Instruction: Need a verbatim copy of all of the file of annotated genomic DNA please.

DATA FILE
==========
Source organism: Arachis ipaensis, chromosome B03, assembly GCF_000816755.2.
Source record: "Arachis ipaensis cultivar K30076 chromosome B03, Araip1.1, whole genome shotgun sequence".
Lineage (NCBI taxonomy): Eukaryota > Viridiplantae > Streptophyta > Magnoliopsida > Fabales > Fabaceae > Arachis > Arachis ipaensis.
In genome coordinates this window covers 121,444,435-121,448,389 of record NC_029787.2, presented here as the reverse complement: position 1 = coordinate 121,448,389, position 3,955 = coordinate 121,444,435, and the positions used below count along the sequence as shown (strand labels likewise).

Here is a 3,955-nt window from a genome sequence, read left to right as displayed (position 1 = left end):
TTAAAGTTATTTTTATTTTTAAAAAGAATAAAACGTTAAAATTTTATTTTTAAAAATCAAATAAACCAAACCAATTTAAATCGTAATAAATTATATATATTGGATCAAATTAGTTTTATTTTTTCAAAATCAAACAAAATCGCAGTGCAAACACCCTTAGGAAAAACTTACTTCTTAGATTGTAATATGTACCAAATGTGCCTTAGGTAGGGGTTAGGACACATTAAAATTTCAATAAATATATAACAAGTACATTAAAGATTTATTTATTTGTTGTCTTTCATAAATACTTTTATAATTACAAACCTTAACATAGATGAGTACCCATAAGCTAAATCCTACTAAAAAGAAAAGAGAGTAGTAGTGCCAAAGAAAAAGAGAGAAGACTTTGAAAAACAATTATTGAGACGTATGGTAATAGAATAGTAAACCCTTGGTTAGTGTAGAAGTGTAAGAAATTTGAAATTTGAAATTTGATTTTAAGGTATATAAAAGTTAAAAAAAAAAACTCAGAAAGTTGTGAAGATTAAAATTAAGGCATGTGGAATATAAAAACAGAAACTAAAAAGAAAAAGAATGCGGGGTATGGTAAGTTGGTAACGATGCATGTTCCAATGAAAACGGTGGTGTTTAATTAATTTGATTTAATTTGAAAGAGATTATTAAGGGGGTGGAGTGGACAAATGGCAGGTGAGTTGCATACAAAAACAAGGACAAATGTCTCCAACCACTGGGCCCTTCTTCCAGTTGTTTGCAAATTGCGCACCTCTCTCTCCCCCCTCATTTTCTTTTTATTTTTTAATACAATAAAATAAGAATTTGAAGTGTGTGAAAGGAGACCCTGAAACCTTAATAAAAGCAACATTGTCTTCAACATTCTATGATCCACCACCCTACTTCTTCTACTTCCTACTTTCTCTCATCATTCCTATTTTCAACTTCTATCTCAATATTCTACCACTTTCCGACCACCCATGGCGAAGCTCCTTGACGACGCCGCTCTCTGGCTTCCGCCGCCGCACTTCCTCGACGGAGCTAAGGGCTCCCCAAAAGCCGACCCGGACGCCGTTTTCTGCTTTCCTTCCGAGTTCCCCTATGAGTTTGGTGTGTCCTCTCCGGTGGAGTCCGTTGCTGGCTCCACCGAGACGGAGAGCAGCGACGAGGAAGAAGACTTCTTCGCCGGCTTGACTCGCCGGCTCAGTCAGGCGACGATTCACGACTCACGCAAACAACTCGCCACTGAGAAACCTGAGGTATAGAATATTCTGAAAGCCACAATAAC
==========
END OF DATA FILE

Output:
Source organism: Arachis ipaensis, chromosome B03, assembly GCF_000816755.2.
Source record: "Arachis ipaensis cultivar K30076 chromosome B03, Araip1.1, whole genome shotgun sequence".
Lineage (NCBI taxonomy): Eukaryota > Viridiplantae > Streptophyta > Magnoliopsida > Fabales > Fabaceae > Arachis > Arachis ipaensis.
In genome coordinates this window covers 121,444,435-121,448,389 of record NC_029787.2, presented here as the reverse complement: position 1 = coordinate 121,448,389, position 3,955 = coordinate 121,444,435, and the positions used below count along the sequence as shown (strand labels likewise).

Here is a 3,955-nt window from a genome sequence, read left to right as displayed (position 1 = left end):
TTAAAGTTATTTTTATTTTTAAAAAGAATAAAACGTTAAAATTTTATTTTTAAAAATCAAATAAACCAAACCAATTTAAATCGTAATAAATTATATATATTGGATCAAATTAGTTTTATTTTTTCAAAATCAAACAAAATCGCAGTGCAAACACCCTTAGGAAAAACTTACTTCTTAGATTGTAATATGTACCAAATGTGCCTTAGGTAGGGGTTAGGACACATTAAAATTTCAATAAATATATAACAAGTACATTAAAGATTTATTTATTTGTTGTCTTTCATAAATACTTTTATAATTACAAACCTTAACATAGATGAGTACCCATAAGCTAAATCCTACTAAAAAGAAAAGAGAGTAGTAGTGCCAAAGAAAAAGAGAGAAGACTTTGAAAAACAATTATTGAGACGTATGGTAATAGAATAGTAAACCCTTGGTTAGTGTAGAAGTGTAAGAAATTTGAAATTTGAAATTTGATTTTAAGGTATATAAAAGTTAAAAAAAAAAACTCAGAAAGTTGTGAAGATTAAAATTAAGGCATGTGGAATATAAAAACAGAAACTAAAAAGAAAAAGAATGCGGGGTATGGTAAGTTGGTAACGATGCATGTTCCAATGAAAACGGTGGTGTTTAATTAATTTGATTTAATTTGAAAGAGATTATTAAGGGGGTGGAGTGGACAAATGGCAGGTGAGTTGCATACAAAAACAAGGACAAATGTCTCCAACCACTGGGCCCTTCTTCCAGTTGTTTGCAAATTGCGCACCTCTCTCTCCCCCCTCATTTTCTTTTTATTTTTTAATACAATAAAATAAGAATTTGAAGTGTGTGAAAGGAGACCCTGAAACCTTAATAAAAGCAACATTGTCTTCAACATTCTATGATCCACCACCCTACTTCTTCTACTTCCTACTTTCTCTCATCATTCCTATTTTCAACTTCTATCTCAATATTCTACCACTTTCCGACCACCCATGGCGAAGCTCCTTGACGACGCCGCTCTCTGGCTTCCGCCGCCGCACTTCCTCGACGGAGCTAAGGGCTCCCCAAAAGCCGACCCGGACGCCGTTTTCTGCTTTCCTTCCGAGTTCCCCTATGAGTTTGGTGTGTCCTCTCCGGTGGAGTCCGTTGCTGGCTCCACCGAGACGGAGAGCAGCGACGAGGAAGAAGACTTCTTCGCCGGCTTGACTCGCCGGCTCAGTCAGGCGACGATTCACGACTCACGCAAACAACTCGCCACTGAGAAACCTGAGGTATAGAATATTCTGAAAGCCACAATAAC